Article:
BRE convenes Policy-makers and Senior Building Experts in Manchester to Debate “Social Exclusion and Urban Cold Spots.”
Senior policy-makers, building experts, academics, and commentators will gather in Manchester on 28th February, to debate how we can ensure that the housing and built environment meets the needs of the most vulnerable in society, are adequately catered for and to consider the changes needed in our current and future built environment strategies, to create long-lasting solutions for all.
The roundtable will also provide a forum for those assembled to discuss responses to the Government’s Industrial Strategy Grand Challenge for Clean Growth. One of the four pillars, the Clean Growth mission is to: “at least halve the energy use of new buildings by 2030.” For homes, this will mean halving the total use of energy compared to today’s standards for new build. This will include a building’s use of energy for heating and cooling and appliances.
Invited by Niall Trafford, CEO of BRE – the world’s leading building science centre, as part of a series of discussion events, Antony Lockley, Director of Strategy and Assistant Chief Executive at Blackpool Council, will offer the opening remarks before the conversation is opened up to the table to discuss “What Kind of a Britain are we Building?”
Niall Trafford said, “We know that we simply are not building enough new homes in the UK either in the public or private sector. Many buildings are not being built “to purpose” and many more are not performing as designed. Not only can bad housing be an underlying cause of poor health, education and personal development but it can also result in people being excluded from general service provision or more specialist support services.”
Rough sleeping is on the rise throughout the UK with the biggest regional increase in the North-West where numbers have almost doubled over the past two years and quadrupled since 2010. In Manchester (named by Deloitte earlier this year as one of Europe’s fastest growing cities) the city’s economic strengths are not being converted into inclusive growth. Over 500,000 people are income deprived and one in four children still live in poverty, according to the JRT (Joseph Roundtree Foundation). Despite, its own rules, in the last two years, none of the 14,667 homes in large developments granted planning permission by the council’s planning committee are set to be “affordable.”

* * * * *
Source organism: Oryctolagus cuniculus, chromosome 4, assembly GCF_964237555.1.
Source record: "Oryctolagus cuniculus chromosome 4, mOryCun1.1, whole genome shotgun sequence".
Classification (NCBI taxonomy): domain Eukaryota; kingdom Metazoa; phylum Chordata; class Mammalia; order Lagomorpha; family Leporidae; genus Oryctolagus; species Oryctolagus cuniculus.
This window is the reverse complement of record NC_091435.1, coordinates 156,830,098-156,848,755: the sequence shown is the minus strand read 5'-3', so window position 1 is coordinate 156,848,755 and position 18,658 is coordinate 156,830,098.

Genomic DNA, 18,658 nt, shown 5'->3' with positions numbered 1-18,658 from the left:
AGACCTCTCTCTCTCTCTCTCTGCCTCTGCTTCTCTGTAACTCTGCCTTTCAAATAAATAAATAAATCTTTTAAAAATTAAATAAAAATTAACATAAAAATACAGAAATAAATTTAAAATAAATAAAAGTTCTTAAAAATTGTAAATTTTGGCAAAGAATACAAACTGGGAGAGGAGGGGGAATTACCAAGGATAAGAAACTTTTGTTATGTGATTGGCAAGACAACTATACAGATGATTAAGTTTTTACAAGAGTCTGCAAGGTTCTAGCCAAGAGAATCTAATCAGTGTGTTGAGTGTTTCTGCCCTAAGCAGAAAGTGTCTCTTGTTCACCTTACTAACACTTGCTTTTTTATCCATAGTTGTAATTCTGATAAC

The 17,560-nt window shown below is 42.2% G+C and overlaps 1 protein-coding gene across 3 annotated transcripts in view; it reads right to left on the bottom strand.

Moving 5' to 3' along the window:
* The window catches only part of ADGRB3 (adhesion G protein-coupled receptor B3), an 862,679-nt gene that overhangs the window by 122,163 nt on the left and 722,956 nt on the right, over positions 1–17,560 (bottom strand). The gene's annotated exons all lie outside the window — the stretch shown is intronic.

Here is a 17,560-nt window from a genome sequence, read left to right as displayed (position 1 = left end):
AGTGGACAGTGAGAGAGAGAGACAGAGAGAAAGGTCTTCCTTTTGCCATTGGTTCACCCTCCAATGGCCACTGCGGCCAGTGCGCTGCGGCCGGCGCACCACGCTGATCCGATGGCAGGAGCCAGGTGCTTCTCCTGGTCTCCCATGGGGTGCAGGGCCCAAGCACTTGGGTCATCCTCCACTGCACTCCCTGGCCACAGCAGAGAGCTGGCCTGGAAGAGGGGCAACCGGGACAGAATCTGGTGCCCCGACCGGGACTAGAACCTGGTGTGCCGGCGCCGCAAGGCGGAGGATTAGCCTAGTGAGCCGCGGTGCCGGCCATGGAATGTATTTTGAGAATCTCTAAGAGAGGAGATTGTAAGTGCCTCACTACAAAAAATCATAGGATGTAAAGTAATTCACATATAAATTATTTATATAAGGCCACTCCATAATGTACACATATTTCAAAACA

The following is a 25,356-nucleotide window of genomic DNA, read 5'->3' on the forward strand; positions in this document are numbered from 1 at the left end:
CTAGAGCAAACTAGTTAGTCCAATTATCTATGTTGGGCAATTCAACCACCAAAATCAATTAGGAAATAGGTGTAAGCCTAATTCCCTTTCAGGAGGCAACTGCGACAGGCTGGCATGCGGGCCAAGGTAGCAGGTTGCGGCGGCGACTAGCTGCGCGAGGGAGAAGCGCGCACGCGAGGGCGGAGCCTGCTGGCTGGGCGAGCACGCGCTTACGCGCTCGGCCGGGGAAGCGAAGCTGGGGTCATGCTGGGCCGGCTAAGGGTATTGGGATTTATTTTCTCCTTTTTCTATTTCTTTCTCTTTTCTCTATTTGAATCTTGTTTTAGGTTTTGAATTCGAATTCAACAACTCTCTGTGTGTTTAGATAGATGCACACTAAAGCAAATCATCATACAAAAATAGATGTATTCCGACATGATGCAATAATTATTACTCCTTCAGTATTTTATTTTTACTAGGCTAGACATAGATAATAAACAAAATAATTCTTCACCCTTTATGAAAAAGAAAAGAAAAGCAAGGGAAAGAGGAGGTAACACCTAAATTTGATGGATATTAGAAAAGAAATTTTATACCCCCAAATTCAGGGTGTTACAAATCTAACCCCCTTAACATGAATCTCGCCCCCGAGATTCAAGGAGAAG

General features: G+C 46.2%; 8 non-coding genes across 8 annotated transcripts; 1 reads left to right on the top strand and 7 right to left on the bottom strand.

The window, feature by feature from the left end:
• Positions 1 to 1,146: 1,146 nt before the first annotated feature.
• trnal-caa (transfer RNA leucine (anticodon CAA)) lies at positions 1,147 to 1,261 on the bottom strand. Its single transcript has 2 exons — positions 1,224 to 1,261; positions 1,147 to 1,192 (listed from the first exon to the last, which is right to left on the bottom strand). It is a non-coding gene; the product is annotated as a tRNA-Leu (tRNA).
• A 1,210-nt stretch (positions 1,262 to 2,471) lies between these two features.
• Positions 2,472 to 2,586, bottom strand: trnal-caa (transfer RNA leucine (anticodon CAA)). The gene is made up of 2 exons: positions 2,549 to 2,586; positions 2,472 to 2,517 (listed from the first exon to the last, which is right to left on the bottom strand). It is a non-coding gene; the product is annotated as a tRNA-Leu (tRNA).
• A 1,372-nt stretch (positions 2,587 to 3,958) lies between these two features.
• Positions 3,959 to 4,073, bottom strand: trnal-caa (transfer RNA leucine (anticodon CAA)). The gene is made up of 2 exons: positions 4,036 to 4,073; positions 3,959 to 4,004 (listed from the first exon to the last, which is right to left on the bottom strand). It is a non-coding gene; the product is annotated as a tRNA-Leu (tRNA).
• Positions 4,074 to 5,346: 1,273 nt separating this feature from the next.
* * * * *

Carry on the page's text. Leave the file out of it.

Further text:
The key questions to be debated at the roundtable will include:
- What is the current relationship between the built environment and social exclusion?
- How can city regions make positive differences to social exclusion/ local area deprivation?
- What changes to the current housing stock are necessary – and how can than they be achieved?
- How can we ensure that the views of the most vulnerable are really being incorporated into the planning process?
- Does the current sustainability agenda adequately address the problems of social exclusion?
Niall Trafford will host and open the debate, which will be chaired under the Chatham House Rule by Matthew Gwyther, Partner, Jericho Chambers. Participating for BRE are Gwyn Roberts, Homes and Communities lead; and Simon Nicol, Director, Housing.
Key participants will include: David Rudlin, Director, URBED (Urbanism Environment and Design) Ltd; Joanne Holden, Sustainability Manager, Peel Land and Property Group; Neil McInroy, Chief Executive, Centre for Local Economic Strategies; Shelagh McNerney, Head of Development, Salford City Council and David Roberts, Director, Igloo Regeneration.
BRE’s mission is to improve the built environment through research and knowledge generation. The company is hosting a series of invitation-only influencer roundtables around the UK. This is the third in the series. A podcast and summary of the first roundtable which was held in London, can be found here.
The roundtable, held in Edinburgh on 25 January 2019, was the second in the series. Videos of interviews with several of those who attended are available to view and to publish below:
- Niall Trafford: https://bit.ly/2tztOZy
- Alan Somerville: https://bit.ly/2IyCHgl
- David Kelly: https://bit.ly/2EeN4k9
- Nicola Barclay: https://bit.ly/2EvQwrT
- Rohan Bush: https://bit.ly/2Nu4s8o
- Stuart Dorward: https://bit.ly/2H20LWn
- Tony Cain: https://bit.ly/2SqzUW9
- What does sustainability mean to you? https://bit.ly/2EvA6jc
- What does sustainability mean to you? https://bit.ly/2IBToHO
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For press information, to arrange interviews with the BRE roundtable participants or for additional comment please contact:
Notes to Editors
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We are committed to developing knowledge on every aspect of the built environment and we set the standards for the way buildings, homes and communities are made to keep people safe, protect the environment, make buildings affordable and to create places where people want to live, work and play www.bregroup.com @BRE_Group